CEMSE New Faculty: Di Wang, Assistant Professor of Computer Science

KAUST assistant professor of computer science, Di Wang.
By David Murphy

Di Wang, assistant professor of computer science, joined KAUST in January 2021 to take up his new role as principal investigator of the KAUST Privacy-Awareness, Responsibility and Trustworthy (PART) Lab. Wang’s research interests include machine learning (ML), security, theoretical computer science, and data mining.

Prior to joining KAUST, he obtained his Ph.D. degree in computer science and engineering ('20) from the State University of New York (SUNY) at Buffalo, U.S.; his M.S. in mathematics ('15) from the University of Western Ontario, Canada; and his B.S. in mathematics and applied mathematics ('14) from Shandong University, China.

Wang’s interest in trustworthy ML was first piqued during his Ph.D. studies at SUNY. Not long after enrolling in an ML learning course at the university, he found what would turn out to be his future core research topic, namely the societal concerns within ML.
“Generally speaking, my research focuses on solving issues and societal concerns arising from ML and data mining algorithms, such as privacy, fairness, robustness, transferability, and transparency,” he explained.

“My PART team members and I intend to develop learning algorithms that are not only accurate but are also private, fair, explainable, and robust. We also expect to provide rigorous mathematical and/or cryptographical guarantees of these algorithms.
“Since trustworthy ML is closely related to other fields, such as biomedicine and healthcare, I realize that working in such a collaborative research environment can enable me to produce impactful work. I see KAUST as a highly disciplinary research environment where I can take a quantum leap in my career.”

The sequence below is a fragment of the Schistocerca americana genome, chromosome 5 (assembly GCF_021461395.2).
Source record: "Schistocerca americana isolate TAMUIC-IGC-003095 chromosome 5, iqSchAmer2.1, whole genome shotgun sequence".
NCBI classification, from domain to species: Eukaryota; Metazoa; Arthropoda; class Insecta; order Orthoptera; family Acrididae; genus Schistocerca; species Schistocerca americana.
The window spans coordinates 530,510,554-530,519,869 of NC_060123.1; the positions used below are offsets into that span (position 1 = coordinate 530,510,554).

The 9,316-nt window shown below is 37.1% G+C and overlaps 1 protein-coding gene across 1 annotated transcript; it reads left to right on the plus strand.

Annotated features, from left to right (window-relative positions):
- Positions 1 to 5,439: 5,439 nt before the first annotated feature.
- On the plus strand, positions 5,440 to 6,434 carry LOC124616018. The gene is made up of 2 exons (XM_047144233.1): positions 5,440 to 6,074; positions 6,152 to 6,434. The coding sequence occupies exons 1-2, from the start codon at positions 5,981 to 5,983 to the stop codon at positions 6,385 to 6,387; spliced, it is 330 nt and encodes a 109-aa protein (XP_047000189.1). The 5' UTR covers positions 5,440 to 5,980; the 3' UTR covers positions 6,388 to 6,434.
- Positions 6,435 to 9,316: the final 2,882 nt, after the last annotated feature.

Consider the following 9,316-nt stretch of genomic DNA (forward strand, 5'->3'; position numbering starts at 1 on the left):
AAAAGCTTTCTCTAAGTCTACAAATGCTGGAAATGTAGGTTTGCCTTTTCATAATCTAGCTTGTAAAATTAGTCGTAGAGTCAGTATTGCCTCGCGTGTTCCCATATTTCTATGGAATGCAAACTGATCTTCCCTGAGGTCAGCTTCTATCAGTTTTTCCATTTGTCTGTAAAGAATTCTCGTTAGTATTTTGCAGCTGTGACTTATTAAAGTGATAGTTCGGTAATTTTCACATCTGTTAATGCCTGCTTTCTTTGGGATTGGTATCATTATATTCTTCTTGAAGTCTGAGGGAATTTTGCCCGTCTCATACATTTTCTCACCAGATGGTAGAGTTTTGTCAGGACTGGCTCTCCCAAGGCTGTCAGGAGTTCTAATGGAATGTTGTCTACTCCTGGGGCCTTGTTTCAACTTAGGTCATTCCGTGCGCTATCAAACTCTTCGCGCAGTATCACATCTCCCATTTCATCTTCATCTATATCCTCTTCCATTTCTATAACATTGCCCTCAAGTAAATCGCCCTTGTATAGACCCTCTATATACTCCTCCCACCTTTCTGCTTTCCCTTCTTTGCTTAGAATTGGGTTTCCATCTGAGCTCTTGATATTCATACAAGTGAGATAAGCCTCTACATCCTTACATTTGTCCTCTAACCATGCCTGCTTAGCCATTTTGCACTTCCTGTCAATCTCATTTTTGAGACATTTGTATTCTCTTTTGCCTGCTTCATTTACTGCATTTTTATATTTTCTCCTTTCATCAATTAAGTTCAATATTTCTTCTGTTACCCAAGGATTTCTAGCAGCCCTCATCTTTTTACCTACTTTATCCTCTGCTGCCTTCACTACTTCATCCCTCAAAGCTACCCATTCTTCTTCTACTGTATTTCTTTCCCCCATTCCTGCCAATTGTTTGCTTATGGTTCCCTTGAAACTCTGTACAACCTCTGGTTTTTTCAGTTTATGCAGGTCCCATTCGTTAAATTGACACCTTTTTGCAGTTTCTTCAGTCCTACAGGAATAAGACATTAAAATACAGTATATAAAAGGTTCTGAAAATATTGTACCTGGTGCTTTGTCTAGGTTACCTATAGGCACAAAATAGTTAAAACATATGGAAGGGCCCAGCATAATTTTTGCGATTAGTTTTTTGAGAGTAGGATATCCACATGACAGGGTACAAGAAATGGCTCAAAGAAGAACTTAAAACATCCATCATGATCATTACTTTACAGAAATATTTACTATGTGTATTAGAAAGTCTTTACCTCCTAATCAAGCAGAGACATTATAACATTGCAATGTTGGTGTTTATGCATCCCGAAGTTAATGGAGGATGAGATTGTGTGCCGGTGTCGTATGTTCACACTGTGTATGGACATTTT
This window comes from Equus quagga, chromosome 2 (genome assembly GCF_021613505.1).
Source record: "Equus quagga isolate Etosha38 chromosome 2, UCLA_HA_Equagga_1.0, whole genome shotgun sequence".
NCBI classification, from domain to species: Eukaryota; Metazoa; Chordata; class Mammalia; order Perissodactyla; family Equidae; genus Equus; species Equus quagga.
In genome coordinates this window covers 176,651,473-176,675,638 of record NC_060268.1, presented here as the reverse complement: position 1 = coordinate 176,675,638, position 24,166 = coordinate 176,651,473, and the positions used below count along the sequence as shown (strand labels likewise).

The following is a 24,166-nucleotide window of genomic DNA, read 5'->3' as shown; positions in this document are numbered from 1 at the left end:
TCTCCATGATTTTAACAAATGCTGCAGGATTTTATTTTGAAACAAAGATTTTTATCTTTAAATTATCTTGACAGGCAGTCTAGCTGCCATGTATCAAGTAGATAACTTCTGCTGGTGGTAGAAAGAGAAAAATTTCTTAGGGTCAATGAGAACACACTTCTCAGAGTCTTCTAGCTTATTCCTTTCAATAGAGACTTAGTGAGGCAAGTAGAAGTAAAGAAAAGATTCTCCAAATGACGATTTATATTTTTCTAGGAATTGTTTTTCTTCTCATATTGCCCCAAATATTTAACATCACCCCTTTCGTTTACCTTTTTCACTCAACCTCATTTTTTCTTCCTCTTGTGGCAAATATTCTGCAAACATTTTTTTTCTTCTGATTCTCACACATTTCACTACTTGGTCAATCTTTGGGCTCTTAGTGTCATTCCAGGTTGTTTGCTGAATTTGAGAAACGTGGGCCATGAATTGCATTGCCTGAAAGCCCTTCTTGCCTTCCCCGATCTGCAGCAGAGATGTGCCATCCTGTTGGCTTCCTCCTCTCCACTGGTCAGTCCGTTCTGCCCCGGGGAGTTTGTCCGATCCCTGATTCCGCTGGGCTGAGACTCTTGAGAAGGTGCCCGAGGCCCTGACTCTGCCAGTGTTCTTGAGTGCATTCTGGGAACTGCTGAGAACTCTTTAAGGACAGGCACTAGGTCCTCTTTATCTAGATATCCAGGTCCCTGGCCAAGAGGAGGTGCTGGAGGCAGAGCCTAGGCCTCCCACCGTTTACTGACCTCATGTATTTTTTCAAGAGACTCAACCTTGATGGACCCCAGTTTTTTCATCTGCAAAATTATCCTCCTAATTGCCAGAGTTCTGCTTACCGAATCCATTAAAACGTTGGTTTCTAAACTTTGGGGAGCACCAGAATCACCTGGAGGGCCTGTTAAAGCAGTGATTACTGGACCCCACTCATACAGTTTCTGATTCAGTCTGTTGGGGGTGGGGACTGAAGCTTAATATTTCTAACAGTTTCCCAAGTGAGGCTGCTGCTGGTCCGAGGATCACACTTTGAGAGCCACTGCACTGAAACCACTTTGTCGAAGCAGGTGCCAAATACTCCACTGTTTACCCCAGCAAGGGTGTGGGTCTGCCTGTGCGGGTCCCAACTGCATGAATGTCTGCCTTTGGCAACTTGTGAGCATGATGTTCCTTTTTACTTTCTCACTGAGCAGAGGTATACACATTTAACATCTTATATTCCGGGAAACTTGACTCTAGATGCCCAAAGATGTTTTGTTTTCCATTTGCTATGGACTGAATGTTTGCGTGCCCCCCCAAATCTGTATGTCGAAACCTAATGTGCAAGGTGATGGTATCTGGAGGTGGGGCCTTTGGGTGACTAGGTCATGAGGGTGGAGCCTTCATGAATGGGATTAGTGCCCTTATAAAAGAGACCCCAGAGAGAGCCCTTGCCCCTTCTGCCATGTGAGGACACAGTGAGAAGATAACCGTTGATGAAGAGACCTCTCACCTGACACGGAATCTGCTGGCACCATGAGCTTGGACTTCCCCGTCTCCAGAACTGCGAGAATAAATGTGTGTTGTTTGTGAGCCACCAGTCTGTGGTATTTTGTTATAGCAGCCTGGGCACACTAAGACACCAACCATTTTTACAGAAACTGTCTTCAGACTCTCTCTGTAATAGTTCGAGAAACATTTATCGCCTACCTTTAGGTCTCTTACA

Understanding the role of modern machine learning algorithms

Despite their increased deployment and ability to shape the world we live in, ML algorithms also result in reliable problems, primarily when used to deal with critical or sensitive societal issues. For example, whether a patient should be administered a new drug or not, or an applicant should be approved for a loan, or whether an autonomous vehicle should stop in a particular scenario.

With these issues at the forefront of his thinking, Wang believes the responsibility lies firmly on the shoulders of researchers and practitioners regarding the informed application and monitoring of ML algorithms.

“These decisions are: a) preservation of privacy, b) resilient to corruption, irregular or inconsistent training data, and c) making fair, accountable, and/or transparent decisions,” he explained. “The goal of my research at KAUST is to mitigate these trustworthy issues and societal concerns in ML algorithms. To ensure learning algorithms are responsible and trustworthy.

“My research includes three perspectives: theory, practice, and system. For the theoretical part, our first focal point is providing rigorous mathematical guarantees for our algorithms. We also propose developing algorithms for ML problems in next-gen computing-quantum computing. For the practical part, we aim to develop trustworthy learning algorithms for biomedical, healthcare, genetic, and social data. And finally, we will focus on deploying trustworthy learning systems for healthcare and other applicable industries,” he concluded.